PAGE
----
Micro, Small and Medium Enterprises (MSME) are the backbone of any country. In India, MSME is the economic engine. Constituting an estimated 45 lakh enterprises in India, MSME contributes 30 per cent income of the Gross Domestic Product (GDP). Forty-eight per cent of our exports are from MSME. When profitability was already reeling under the pressures of significant revenue decline in Q42020, matters worsened. The already low manufacturing capacity utilisation faced an unprecedented closure compounding demand-side woes with the supply-side shock. The Covid-19 pandemic gave rise to difficult circumstances to the extent that a majority were staring at insolvency. Within months of the epidemic, cash, labour, and raw materials turned to be the focal point as they proved to be the biggest roadblocks for staging a recovery, let alone pursue growth.
According to a Crisil Quantix study, at 17-21 per cent, the fall in revenue is steep. A sharp decline at the operating level meant a negative impact on creditworthiness, aggravated liquidity stretch, especially on the working capital front. The average interest service coverage ratio could slide to 1-1.5 times from 2.4 times registered between fiscals 2017 and 2020. Notably, it is after factoring in the benefit of the moratorium on interest payments announced by the Reserve Bank of India (RBI). In the absence of moratorium, the ratio could have well slipped below one, cites Crisil. The challenge, hardest for micro-enterprises that account for 32 per cent of the overall MSME debt. In a Crisil survey, auto-component manufacturers and auto dealers don’t expect a rebound before fiscal 2022. An approximate 35-40 per cent of auto component stakeholders reported order deferrals by OEM.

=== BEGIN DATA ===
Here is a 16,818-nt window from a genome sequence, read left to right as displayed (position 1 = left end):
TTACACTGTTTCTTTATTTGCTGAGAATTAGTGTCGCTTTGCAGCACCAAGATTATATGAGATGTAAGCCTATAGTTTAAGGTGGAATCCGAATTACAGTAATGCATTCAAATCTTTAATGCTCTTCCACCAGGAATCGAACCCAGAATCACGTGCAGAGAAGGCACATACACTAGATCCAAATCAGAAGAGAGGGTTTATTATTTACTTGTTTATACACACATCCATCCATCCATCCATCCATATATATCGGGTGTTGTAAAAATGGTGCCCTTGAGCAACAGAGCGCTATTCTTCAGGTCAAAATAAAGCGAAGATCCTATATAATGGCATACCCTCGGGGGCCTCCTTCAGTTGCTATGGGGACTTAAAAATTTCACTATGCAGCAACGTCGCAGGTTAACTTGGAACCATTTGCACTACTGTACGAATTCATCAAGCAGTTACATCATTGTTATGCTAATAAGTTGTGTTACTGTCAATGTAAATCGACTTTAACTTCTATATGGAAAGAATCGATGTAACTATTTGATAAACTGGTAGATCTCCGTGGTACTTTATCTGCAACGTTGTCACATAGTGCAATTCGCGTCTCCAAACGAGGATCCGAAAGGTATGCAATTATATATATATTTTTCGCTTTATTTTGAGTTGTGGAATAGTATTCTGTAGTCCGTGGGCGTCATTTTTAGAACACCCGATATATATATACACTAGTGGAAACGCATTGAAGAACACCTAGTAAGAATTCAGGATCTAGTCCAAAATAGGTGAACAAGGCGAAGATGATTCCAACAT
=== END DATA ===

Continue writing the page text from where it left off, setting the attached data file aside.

A Brickwork Ratings study expects an average 100 basis points EBITDA margin decline in FY21 for auto components companies due to pricing pressure from OEM’s; to refrain from passing price hike to consumers on account of BSVI norms in a subdued demand scenario. Among other challenges are getting back workforce to the plant, higher cost of humanitarian issues, slowed down order offtake by the customers in exporting geographies, postponement of new model launches by OEMs, costs associated with the change in procurement channels and liquidity issues due to high inventory and receivables. Overcoming existential crisis to rejoin the growth path necessarily becomes a priority.
The building blocks
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